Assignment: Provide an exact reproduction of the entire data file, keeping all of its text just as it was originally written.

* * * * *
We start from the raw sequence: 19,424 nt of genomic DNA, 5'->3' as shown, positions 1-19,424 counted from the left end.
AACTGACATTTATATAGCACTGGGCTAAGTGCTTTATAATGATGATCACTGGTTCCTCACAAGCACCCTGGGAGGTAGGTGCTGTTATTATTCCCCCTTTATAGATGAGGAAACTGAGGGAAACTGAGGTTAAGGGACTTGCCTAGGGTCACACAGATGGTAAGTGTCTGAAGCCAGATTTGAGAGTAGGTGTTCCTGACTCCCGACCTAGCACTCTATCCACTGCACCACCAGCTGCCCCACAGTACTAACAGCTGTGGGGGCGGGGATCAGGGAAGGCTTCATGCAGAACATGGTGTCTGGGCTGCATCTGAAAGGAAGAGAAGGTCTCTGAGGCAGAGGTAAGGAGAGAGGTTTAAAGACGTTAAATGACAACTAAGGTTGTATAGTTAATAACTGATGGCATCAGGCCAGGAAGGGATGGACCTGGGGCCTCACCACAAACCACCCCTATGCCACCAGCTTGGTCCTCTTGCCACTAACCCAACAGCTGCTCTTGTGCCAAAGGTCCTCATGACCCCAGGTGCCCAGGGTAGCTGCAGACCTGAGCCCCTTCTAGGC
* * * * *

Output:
We start from the raw sequence: 19,424 nt of genomic DNA, 5'->3' as shown, positions 1-19,424 counted from the left end.
AACTGACATTTATATAGCACTGGGCTAAGTGCTTTATAATGATGATCACTGGTTCCTCACAAGCACCCTGGGAGGTAGGTGCTGTTATTATTCCCCCTTTATAGATGAGGAAACTGAGGGAAACTGAGGTTAAGGGACTTGCCTAGGGTCACACAGATGGTAAGTGTCTGAAGCCAGATTTGAGAGTAGGTGTTCCTGACTCCCGACCTAGCACTCTATCCACTGCACCACCAGCTGCCCCACAGTACTAACAGCTGTGGGGGCGGGGATCAGGGAAGGCTTCATGCAGAACATGGTGTCTGGGCTGCATCTGAAAGGAAGAGAAGGTCTCTGAGGCAGAGGTAAGGAGAGAGGTTTAAAGACGTTAAATGACAACTAAGGTTGTATAGTTAATAACTGATGGCATCAGGCCAGGAAGGGATGGACCTGGGGCCTCACCACAAACCACCCCTATGCCACCAGCTTGGTCCTCTTGCCACTAACCCAACAGCTGCTCTTGTGCCAAAGGTCCTCATGACCCCAGGTGCCCAGGGTAGCTGCAGACCTGAGCCCCTTCTAGGC